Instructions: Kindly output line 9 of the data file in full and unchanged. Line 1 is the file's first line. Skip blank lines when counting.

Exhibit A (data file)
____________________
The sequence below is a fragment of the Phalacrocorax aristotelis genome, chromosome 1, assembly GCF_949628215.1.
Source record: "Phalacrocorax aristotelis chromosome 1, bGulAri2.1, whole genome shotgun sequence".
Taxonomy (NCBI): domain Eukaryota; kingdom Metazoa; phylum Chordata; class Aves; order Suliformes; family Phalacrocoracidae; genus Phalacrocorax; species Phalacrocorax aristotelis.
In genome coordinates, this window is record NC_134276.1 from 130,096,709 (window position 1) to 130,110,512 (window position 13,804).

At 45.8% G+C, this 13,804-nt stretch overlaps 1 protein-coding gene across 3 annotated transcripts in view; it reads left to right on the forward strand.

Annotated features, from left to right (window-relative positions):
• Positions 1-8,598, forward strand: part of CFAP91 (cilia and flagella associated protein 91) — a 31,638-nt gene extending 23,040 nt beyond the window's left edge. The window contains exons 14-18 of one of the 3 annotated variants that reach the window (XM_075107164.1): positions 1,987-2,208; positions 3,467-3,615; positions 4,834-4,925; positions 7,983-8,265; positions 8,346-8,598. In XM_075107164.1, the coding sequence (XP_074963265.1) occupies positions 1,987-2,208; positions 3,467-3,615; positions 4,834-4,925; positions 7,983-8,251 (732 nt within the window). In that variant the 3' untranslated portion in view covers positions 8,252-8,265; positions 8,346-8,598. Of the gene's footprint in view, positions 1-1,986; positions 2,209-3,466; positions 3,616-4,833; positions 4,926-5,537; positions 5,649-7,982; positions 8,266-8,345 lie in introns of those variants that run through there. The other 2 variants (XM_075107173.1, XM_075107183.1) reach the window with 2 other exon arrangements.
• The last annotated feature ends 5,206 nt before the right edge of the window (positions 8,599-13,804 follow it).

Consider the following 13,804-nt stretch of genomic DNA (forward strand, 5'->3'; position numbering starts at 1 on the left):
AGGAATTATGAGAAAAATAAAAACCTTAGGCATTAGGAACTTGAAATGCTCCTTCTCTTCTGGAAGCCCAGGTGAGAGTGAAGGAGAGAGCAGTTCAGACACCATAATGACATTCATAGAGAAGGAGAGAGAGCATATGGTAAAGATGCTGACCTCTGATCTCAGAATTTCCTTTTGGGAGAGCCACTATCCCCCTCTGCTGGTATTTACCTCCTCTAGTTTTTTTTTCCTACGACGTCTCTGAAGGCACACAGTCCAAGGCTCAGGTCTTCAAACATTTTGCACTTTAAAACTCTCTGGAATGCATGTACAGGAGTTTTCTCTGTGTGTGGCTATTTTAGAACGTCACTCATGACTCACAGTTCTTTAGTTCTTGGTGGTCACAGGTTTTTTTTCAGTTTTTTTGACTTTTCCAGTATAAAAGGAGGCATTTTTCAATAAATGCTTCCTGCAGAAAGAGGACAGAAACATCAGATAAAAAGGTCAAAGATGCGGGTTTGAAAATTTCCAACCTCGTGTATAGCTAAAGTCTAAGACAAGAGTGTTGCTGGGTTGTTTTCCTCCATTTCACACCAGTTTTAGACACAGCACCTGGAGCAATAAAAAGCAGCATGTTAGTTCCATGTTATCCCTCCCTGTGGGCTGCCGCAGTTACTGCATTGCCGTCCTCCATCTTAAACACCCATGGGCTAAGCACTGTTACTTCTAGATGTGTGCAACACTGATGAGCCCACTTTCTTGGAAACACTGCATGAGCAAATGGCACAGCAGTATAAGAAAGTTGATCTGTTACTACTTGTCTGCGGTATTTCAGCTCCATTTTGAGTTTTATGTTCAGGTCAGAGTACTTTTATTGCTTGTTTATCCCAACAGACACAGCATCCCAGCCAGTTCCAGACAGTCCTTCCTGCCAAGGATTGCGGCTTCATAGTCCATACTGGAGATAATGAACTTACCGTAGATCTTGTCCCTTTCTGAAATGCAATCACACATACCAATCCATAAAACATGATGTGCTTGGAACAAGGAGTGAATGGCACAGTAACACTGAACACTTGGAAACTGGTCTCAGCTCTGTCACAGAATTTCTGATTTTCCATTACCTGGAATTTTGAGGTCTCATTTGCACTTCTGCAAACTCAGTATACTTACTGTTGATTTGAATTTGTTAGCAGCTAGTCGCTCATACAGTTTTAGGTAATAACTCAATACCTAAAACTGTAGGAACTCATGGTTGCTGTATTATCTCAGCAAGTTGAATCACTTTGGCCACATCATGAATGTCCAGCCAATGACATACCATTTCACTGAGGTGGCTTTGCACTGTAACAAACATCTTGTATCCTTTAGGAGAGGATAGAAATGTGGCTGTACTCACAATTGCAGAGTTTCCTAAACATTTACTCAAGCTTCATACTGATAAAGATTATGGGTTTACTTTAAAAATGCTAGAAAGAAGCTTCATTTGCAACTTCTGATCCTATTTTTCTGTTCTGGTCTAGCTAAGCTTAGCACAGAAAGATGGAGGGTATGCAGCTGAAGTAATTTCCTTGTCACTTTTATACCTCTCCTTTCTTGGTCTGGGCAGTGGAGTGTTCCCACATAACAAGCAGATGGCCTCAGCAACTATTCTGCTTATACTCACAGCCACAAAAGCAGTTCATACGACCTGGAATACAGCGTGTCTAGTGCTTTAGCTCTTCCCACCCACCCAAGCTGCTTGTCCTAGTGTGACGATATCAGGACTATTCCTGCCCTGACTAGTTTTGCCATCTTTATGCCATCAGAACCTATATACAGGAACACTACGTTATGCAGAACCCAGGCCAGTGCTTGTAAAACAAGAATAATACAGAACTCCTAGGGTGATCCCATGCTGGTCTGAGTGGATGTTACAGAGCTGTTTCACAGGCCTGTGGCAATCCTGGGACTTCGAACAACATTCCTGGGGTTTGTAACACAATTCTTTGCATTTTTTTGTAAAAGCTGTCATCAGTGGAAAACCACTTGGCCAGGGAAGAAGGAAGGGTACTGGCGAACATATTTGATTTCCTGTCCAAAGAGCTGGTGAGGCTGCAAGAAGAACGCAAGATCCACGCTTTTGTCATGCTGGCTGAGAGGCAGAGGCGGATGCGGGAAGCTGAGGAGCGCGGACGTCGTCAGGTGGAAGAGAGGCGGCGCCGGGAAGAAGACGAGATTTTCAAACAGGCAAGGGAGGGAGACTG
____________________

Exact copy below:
Consider the following 13,804-nt stretch of genomic DNA (forward strand, 5'->3'; position numbering starts at 1 on the left):